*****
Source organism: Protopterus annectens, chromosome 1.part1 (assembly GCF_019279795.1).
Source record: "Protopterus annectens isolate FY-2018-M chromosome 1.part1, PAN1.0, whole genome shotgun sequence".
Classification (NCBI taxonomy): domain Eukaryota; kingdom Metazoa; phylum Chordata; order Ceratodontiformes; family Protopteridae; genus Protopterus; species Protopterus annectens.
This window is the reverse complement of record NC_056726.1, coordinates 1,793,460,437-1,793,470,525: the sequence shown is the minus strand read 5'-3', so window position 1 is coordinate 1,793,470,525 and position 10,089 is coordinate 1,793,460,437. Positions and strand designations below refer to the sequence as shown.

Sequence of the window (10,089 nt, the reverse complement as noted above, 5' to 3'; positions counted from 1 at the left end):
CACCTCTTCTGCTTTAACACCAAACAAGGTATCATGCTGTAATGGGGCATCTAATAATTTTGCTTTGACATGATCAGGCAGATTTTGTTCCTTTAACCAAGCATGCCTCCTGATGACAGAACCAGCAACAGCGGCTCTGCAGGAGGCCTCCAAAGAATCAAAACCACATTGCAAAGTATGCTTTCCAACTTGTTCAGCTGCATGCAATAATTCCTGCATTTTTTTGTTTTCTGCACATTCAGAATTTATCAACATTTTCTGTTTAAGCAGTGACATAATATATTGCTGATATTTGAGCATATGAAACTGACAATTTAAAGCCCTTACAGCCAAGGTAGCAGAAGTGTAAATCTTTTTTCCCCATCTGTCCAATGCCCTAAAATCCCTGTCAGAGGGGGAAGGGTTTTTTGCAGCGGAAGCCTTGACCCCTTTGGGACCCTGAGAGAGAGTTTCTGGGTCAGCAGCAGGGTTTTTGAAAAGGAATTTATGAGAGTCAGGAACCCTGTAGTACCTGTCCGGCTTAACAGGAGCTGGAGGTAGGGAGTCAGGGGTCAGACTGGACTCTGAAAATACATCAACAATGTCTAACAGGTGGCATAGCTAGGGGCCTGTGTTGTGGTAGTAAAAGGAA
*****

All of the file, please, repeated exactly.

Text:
Source organism: Protopterus annectens, chromosome 1.part1 (assembly GCF_019279795.1).
Source record: "Protopterus annectens isolate FY-2018-M chromosome 1.part1, PAN1.0, whole genome shotgun sequence".
Classification (NCBI taxonomy): domain Eukaryota; kingdom Metazoa; phylum Chordata; order Ceratodontiformes; family Protopteridae; genus Protopterus; species Protopterus annectens.
This window is the reverse complement of record NC_056726.1, coordinates 1,793,460,437-1,793,470,525: the sequence shown is the minus strand read 5'-3', so window position 1 is coordinate 1,793,470,525 and position 10,089 is coordinate 1,793,460,437. Positions and strand designations below refer to the sequence as shown.

Sequence of the window (10,089 nt, the reverse complement as noted above, 5' to 3'; positions counted from 1 at the left end):
CACCTCTTCTGCTTTAACACCAAACAAGGTATCATGCTGTAATGGGGCATCTAATAATTTTGCTTTGACATGATCAGGCAGATTTTGTTCCTTTAACCAAGCATGCCTCCTGATGACAGAACCAGCAACAGCGGCTCTGCAGGAGGCCTCCAAAGAATCAAAACCACATTGCAAAGTATGCTTTCCAACTTGTTCAGCTGCATGCAATAATTCCTGCATTTTTTTGTTTTCTGCACATTCAGAATTTATCAACATTTTCTGTTTAAGCAGTGACATAATATATTGCTGATATTTGAGCATATGAAACTGACAATTTAAAGCCCTTACAGCCAAGGTAGCAGAAGTGTAAATCTTTTTTCCCCATCTGTCCAATGCCCTAAAATCCCTGTCAGAGGGGGAAGGGTTTTTTGCAGCGGAAGCCTTGACCCCTTTGGGACCCTGAGAGAGAGTTTCTGGGTCAGCAGCAGGGTTTTTGAAAAGGAATTTATGAGAGTCAGGAACCCTGTAGTACCTGTCCGGCTTAACAGGAGCTGGAGGTAGGGAGTCAGGGGTCAGACTGGACTCTGAAAATACATCAACAATGTCTAACAGGTGGCATAGCTAGGGGCCTGTGTTGTGGTAGTAAAAGGAA